Genesis of the Daleks is an absolute classic.  For a start, we are introduced to the creator of the Daleks.  Suddenly, this alien enemy is given a backstory that’s almost tragic: a war that has waged for far too long has led to the creation of personalized tanks.  We don’t know what disfigured Davros so badly, but one can only assume it has to do with the war.  Davros makes a great villain; his virus speech is terrifying and glorious in equal measure.  His megalomania is overwhelming.  And his henchmen, Nyder, is a loathsome, despicable character.  The Kaleds are depicted as Nazis which gives added meaning to the Dalek war cry of “exterminate”.   It is an excellent introduction for a race that has been around for more than a decade by the time this episode aired.  And, although we won’t learn more about it until 2005, when Doctor Who rebooted, it’s very possibly the start of the Time War.  And what’s more upsetting for the Doctor is that his own people, the Time Lords, started it by sending him on this very mission!

Roger coverage of this episode sums it up wonderfully.  I have little to add, however, since my first viewing of it, I’ve become a parent.  As a parent, one has to be discriminating in what we allow our children to watch.  Mary Whitehouse famously blasted Doctor Who for being too violent but I’d argue that it’s pretend violence, as opposed to the omnipresent news broadcasts we hear every day.  And if there ever were a case in favor of Doctor Who, it could be made with this story.  For one, the obvious parallels with World War II, the Nazi’s and the horrors of war are all great learning tools.  An allegory bordering on a history class, this episode does a very good job teaching through its depiction of the evil that people do without having to be “the real world”.  Furthermore, and perhaps more importantly, there’s the scene that crystalizes who the Doctor is when he debates whether or not he has the right to destroy the Daleks.  His argument, that there could be good because of the Daleks’ evil, is at the core of the moral compass the Doctor travels by.  Unwilling to be like his enemy, to become the monster he fights with, he does not press the cables together.  He rises above them.  And it is an enormous boon to his conscience.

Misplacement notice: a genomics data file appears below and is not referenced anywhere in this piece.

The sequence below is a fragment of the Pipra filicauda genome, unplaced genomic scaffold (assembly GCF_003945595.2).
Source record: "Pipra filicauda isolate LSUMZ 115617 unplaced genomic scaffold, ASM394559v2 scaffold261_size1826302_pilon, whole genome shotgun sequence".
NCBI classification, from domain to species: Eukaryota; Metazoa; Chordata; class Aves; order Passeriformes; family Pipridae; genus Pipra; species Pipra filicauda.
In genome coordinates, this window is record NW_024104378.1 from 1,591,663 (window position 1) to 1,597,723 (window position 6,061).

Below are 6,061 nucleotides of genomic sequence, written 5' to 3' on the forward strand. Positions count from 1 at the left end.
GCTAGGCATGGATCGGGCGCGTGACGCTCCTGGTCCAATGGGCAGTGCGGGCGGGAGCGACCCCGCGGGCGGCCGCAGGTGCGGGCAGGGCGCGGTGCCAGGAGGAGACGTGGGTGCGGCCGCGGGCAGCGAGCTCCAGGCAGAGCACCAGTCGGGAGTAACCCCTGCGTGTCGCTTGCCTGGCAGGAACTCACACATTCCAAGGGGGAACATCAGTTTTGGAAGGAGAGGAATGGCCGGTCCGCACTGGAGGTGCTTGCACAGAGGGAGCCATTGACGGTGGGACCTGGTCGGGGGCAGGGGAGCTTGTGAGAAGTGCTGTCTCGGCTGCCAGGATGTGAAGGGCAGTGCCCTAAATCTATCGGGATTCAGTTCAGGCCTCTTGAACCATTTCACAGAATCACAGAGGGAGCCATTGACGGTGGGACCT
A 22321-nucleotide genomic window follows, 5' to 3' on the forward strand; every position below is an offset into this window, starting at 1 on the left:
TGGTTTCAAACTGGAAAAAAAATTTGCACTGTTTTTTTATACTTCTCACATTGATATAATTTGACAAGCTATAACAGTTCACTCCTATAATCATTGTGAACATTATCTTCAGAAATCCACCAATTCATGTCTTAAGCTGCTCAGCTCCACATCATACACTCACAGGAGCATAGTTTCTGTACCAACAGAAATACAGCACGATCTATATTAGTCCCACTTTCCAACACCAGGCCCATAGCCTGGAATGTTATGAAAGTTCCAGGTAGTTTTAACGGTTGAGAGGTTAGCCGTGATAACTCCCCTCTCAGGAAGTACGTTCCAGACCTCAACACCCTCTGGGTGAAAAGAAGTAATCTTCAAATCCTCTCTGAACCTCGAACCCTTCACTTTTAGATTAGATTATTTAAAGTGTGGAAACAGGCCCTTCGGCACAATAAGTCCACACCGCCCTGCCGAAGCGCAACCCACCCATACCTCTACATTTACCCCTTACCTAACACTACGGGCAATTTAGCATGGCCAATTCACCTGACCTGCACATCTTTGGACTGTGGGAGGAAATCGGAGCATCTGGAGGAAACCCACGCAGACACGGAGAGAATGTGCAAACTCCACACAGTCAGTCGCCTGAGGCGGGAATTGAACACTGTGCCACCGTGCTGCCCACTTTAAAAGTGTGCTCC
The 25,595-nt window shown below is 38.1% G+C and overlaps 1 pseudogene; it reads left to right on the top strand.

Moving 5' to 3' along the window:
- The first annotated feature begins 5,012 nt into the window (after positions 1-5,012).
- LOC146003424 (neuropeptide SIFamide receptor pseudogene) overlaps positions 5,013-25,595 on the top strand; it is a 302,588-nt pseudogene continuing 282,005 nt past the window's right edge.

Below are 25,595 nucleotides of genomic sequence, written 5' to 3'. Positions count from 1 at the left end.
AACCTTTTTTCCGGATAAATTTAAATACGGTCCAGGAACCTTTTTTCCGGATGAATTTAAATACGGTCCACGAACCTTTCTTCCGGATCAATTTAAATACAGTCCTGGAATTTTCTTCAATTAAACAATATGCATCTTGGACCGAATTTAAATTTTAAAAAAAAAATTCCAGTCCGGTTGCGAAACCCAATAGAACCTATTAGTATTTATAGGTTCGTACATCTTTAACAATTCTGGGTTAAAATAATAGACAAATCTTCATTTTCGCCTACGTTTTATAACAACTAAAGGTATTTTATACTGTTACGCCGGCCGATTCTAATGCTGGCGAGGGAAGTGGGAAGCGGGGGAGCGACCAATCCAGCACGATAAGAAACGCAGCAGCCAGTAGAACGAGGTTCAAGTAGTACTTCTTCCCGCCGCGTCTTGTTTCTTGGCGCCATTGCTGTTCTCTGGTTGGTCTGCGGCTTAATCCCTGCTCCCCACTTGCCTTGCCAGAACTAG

Baker is, as usual, amazing, wonderful, fun to watch.  Sarah Jane, the best companion, is the audience.  The entire cast works to make this episode the magnificent piece of television history that it is.  There are a number of memorable moments but perhaps right up there with the best of them is the Daleks’ promise toward the end of the episode that they will emerge, grow stronger and eventually conquer the universe.

The Daleks have given us several memorable moments over the years with this episode at the top of their list.  I guess the Doctor was right again…

Out of all their evil, must come something good!   ML

Read next in the Junkyard… Revenge of the Cybermen

About Roger Pocock

Author of windowsintohistory.wordpress.com Co-writer on junkyard.blog Editor of frontiersmenhistorian.info
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6 Responses to Genesis of the Daleks

  1. Mike Loschiavo says:

    I’d argue that regardless of his motivation, whether to “do the right thing” or not have something nasty on his conscience, both point to his considering it wrong to commit to the action. If it would weigh on his conscience, he knows it’s not the right thing. No?